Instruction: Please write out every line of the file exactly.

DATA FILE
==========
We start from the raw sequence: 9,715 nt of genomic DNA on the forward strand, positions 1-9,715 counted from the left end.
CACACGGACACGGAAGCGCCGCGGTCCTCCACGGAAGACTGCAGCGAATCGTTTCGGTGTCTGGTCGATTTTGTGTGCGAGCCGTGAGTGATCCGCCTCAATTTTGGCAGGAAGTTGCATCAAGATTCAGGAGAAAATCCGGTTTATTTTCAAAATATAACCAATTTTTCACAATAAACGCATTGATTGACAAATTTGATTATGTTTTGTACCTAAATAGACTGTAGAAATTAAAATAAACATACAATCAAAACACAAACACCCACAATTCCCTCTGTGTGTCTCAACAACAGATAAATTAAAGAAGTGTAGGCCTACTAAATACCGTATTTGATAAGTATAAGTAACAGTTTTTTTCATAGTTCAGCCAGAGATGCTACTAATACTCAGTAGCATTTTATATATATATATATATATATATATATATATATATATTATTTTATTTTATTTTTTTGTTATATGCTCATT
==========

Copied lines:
We start from the raw sequence: 9,715 nt of genomic DNA on the forward strand, positions 1-9,715 counted from the left end.
CACACGGACACGGAAGCGCCGCGGTCCTCCACGGAAGACTGCAGCGAATCGTTTCGGTGTCTGGTCGATTTTGTGTGCGAGCCGTGAGTGATCCGCCTCAATTTTGGCAGGAAGTTGCATCAAGATTCAGGAGAAAATCCGGTTTATTTTCAAAATATAACCAATTTTTCACAATAAACGCATTGATTGACAAATTTGATTATGTTTTGTACCTAAATAGACTGTAGAAATTAAAATAAACATACAATCAAAACACAAACACCCACAATTCCCTCTGTGTGTCTCAACAACAGATAAATTAAAGAAGTGTAGGCCTACTAAATACCGTATTTGATAAGTATAAGTAACAGTTTTTTTCATAGTTCAGCCAGAGATGCTACTAATACTCAGTAGCATTTTATATATATATATATATATATATATATATATATATATTATTTTATTTTATTTTTTTGTTATATGCTCATT